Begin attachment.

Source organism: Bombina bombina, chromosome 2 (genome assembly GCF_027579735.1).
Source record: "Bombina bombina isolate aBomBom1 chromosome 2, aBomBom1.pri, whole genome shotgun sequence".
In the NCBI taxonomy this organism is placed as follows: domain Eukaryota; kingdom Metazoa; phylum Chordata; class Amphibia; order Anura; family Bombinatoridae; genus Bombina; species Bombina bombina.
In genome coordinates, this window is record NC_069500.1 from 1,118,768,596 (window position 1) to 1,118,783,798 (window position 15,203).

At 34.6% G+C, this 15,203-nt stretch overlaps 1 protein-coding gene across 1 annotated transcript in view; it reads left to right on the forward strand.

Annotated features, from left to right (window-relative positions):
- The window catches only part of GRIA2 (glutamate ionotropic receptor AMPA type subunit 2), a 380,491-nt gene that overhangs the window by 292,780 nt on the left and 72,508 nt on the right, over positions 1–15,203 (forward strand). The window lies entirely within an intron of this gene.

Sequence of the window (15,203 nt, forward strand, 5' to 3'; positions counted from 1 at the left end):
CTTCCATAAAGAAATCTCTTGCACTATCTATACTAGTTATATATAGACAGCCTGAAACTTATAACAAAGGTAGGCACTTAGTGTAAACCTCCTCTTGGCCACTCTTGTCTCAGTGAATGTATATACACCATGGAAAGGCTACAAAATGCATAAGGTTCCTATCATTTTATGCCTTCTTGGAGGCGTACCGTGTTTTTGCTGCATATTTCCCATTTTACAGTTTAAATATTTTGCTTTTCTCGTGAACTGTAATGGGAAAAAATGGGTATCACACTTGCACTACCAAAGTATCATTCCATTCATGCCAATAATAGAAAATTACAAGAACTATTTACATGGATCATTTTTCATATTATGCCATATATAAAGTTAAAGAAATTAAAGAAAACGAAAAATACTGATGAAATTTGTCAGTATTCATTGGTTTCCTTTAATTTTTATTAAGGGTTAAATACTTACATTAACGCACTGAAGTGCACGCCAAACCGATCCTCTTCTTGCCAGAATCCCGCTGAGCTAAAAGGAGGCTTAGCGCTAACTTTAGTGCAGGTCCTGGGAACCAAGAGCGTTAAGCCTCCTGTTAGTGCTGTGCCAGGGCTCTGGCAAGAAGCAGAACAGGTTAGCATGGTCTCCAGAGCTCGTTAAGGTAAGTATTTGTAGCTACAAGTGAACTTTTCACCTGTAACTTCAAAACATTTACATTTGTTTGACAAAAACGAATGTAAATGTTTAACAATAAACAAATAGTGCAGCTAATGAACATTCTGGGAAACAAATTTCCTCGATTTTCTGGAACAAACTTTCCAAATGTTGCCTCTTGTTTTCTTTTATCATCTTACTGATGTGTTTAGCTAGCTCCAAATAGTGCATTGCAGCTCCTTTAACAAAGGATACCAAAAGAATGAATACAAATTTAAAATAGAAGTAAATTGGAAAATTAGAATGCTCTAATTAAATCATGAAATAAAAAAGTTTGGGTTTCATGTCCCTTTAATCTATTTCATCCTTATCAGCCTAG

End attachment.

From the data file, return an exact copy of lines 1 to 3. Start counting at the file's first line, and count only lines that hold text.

Source organism: Bombina bombina, chromosome 2 (genome assembly GCF_027579735.1).
Source record: "Bombina bombina isolate aBomBom1 chromosome 2, aBomBom1.pri, whole genome shotgun sequence".
In the NCBI taxonomy this organism is placed as follows: domain Eukaryota; kingdom Metazoa; phylum Chordata; class Amphibia; order Anura; family Bombinatoridae; genus Bombina; species Bombina bombina.